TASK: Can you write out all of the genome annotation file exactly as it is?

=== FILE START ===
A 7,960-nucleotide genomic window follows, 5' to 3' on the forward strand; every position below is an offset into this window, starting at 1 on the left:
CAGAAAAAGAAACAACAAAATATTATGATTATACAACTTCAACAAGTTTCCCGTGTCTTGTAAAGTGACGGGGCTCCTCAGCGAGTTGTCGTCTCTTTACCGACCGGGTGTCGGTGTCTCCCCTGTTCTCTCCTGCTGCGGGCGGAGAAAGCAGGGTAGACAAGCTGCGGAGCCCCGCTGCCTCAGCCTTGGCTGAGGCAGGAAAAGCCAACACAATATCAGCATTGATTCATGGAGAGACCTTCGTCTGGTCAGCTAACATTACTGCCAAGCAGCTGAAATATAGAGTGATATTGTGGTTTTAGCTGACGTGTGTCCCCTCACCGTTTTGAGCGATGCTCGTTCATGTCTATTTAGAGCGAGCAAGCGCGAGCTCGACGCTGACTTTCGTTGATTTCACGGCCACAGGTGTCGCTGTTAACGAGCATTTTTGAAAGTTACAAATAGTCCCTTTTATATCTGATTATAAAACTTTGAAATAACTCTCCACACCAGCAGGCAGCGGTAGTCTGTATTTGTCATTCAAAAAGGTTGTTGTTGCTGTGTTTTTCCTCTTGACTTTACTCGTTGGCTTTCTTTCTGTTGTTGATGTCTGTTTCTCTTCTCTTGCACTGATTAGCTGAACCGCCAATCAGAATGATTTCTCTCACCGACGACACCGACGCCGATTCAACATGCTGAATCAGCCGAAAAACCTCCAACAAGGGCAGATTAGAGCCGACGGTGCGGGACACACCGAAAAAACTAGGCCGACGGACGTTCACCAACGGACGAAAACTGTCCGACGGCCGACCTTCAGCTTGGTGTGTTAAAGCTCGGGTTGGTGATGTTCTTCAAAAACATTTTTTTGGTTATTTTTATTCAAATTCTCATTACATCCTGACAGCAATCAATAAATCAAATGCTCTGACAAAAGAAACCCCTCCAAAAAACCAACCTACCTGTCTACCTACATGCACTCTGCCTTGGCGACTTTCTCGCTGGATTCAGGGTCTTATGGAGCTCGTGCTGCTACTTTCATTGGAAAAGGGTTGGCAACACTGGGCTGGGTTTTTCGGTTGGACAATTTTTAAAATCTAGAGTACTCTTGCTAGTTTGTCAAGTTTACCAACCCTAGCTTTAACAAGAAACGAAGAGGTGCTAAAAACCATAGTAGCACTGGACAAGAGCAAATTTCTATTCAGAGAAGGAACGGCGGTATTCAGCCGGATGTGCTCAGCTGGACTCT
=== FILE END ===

A 7,960-nucleotide genomic window follows, 5' to 3' on the forward strand; every position below is an offset into this window, starting at 1 on the left:
CAGAAAAAGAAACAACAAAATATTATGATTATACAACTTCAACAAGTTTCCCGTGTCTTGTAAAGTGACGGGGCTCCTCAGCGAGTTGTCGTCTCTTTACCGACCGGGTGTCGGTGTCTCCCCTGTTCTCTCCTGCTGCGGGCGGAGAAAGCAGGGTAGACAAGCTGCGGAGCCCCGCTGCCTCAGCCTTGGCTGAGGCAGGAAAAGCCAACACAATATCAGCATTGATTCATGGAGAGACCTTCGTCTGGTCAGCTAACATTACTGCCAAGCAGCTGAAATATAGAGTGATATTGTGGTTTTAGCTGACGTGTGTCCCCTCACCGTTTTGAGCGATGCTCGTTCATGTCTATTTAGAGCGAGCAAGCGCGAGCTCGACGCTGACTTTCGTTGATTTCACGGCCACAGGTGTCGCTGTTAACGAGCATTTTTGAAAGTTACAAATAGTCCCTTTTATATCTGATTATAAAACTTTGAAATAACTCTCCACACCAGCAGGCAGCGGTAGTCTGTATTTGTCATTCAAAAAGGTTGTTGTTGCTGTGTTTTTCCTCTTGACTTTACTCGTTGGCTTTCTTTCTGTTGTTGATGTCTGTTTCTCTTCTCTTGCACTGATTAGCTGAACCGCCAATCAGAATGATTTCTCTCACCGACGACACCGACGCCGATTCAACATGCTGAATCAGCCGAAAAACCTCCAACAAGGGCAGATTAGAGCCGACGGTGCGGGACACACCGAAAAAACTAGGCCGACGGACGTTCACCAACGGACGAAAACTGTCCGACGGCCGACCTTCAGCTTGGTGTGTTAAAGCTCGGGTTGGTGATGTTCTTCAAAAACATTTTTTTGGTTATTTTTATTCAAATTCTCATTACATCCTGACAGCAATCAATAAATCAAATGCTCTGACAAAAGAAACCCCTCCAAAAAACCAACCTACCTGTCTACCTACATGCACTCTGCCTTGGCGACTTTCTCGCTGGATTCAGGGTCTTATGGAGCTCGTGCTGCTACTTTCATTGGAAAAGGGTTGGCAACACTGGGCTGGGTTTTTCGGTTGGACAATTTTTAAAATCTAGAGTACTCTTGCTAGTTTGTCAAGTTTACCAACCCTAGCTTTAACAAGAAACGAAGAGGTGCTAAAAACCATAGTAGCACTGGACAAGAGCAAATTTCTATTCAGAGAAGGAACGGCGGTATTCAGCCGGATGTGCTCAGCTGGACTCT